It’s Labor Day in the U.S., isn’t it ironic that I don’t get to work? I don’t see a lot of pregnant women hanging around the emergency room when I drove my R.N. wife to the hospital this morning either.
Kidding aside, the holiday meant I have extra time to write my first net worth update since I started this blog. I should have been doing this more frequently, but it’s easy to get carried away by other topics that I wanted to cover on the blog. I’ll try to keep this as brief as possible.
Total assets up by 17%
- Our banking assets are up by roughly 18% from last year. These are assets that barely make any money due to the Fed still keeping interest rates next to zero. The increase was due to our savings rate plus my sister partially paying me $5,000 for the loan that she took last year. I also automatically deposit $400 every month to our emergency fund to make sure the account keeps growing.
- Retirement and other savings are up by almost 22%. I actually lowered our 401K contribution rates from 20% and 16% to 15% and 15%, respectively. With the stock market at an all-time high, I figured I’d use the money to pay off our mortgage earlier (new target date is early 2021). There’s a big debate in the personal finance community about the merits/demerits of paying off your house early but I’d tackle that as a separate post in the future.
- My Bank of America (BAC) stock is up by almost $10,000 since last year. That’s the only individual stock that I own outside of my retirement accounts. The other individual stock, Microsoft, is also doing extremely well. You don’t see it in the table below because it’s in my ROTH IRA account. If you’ve been following my blog, I’ve sold my loser SNAP INC. just in time at around $20. It’s currently trading around $14.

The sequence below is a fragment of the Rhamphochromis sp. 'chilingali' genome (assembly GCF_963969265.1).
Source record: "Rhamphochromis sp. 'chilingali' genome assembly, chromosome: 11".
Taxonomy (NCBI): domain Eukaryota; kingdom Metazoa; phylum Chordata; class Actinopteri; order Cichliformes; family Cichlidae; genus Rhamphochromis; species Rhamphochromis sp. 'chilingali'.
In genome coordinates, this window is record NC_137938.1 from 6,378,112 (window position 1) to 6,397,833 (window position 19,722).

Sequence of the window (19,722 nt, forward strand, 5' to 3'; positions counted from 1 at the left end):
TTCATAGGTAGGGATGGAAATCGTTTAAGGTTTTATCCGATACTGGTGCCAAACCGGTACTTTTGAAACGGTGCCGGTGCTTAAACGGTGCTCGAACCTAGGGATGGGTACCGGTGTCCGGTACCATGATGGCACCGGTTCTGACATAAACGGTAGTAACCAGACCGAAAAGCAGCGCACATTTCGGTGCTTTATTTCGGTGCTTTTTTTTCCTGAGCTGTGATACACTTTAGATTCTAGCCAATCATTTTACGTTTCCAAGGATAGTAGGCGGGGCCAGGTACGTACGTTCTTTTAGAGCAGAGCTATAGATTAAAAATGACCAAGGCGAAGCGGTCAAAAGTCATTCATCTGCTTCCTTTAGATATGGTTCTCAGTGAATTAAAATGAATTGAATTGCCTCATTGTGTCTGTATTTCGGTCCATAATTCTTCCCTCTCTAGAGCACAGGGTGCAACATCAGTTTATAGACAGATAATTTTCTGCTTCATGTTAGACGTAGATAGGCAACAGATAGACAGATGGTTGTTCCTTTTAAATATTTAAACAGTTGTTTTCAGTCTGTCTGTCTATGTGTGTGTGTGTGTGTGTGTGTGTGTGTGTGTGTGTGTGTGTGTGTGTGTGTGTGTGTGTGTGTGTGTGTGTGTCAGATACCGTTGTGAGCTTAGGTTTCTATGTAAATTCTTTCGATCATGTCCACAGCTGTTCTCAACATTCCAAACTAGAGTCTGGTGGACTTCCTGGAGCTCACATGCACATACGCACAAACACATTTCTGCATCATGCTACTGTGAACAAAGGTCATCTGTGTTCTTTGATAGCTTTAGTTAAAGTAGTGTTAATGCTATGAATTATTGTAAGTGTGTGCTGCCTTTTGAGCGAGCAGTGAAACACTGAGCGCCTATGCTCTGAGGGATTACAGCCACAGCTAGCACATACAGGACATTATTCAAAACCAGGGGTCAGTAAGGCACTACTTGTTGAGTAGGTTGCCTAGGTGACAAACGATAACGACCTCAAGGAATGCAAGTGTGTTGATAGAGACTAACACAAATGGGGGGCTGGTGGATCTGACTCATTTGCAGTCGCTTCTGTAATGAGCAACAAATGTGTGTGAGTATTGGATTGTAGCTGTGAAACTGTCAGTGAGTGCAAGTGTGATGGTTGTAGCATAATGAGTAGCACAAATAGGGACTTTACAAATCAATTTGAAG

- Our primary residence’s value is up by around 7% as per the Zillow estimate.
Liabilities down by 15%
- We continue to pay off our credit card bills in full once they’re due. Our spending is always under control.
- I’ve been paying an extra $1,000 a month on the mortgage principal. As I’ve already mentioned, the personal finance community is divided when it comes to this. Some argue that you’re better off investing the money than pay off a house with an ultra-low 3% interest rate like mine. However, what’s important to me at this point in time is to be debt-free before I retire. I’m trying to pay it off not because I’m maximizing the returns, but because I’m trying to simplify my life. Who cares if this is good debt? I still want it gone because owing the bank money sucks.
All in all, total net worth is up by 22%
We’ve been blessed that our net worth continues to go up by 20% on the average for the past 13 years. That can be attributed partly to strong stock market returns and more significantly, high savings rate.
We’re also less than $100K shy of becoming an SEC accredited investor who by definition could be an individual or a couple with a million dollar net worth not counting the house. That in itself opens a lot of opportunities to explore other investing options.
But for the time being, there’s nothing sophisticated about my investment portfolio. My strategy is very simple– invest in quality stocks or stock mutual funds inside tax-advantaged retirement accounts.
I hope you’re also doing well in your journey. We hope to be an inspiration to other people on a similar path to financial freedom.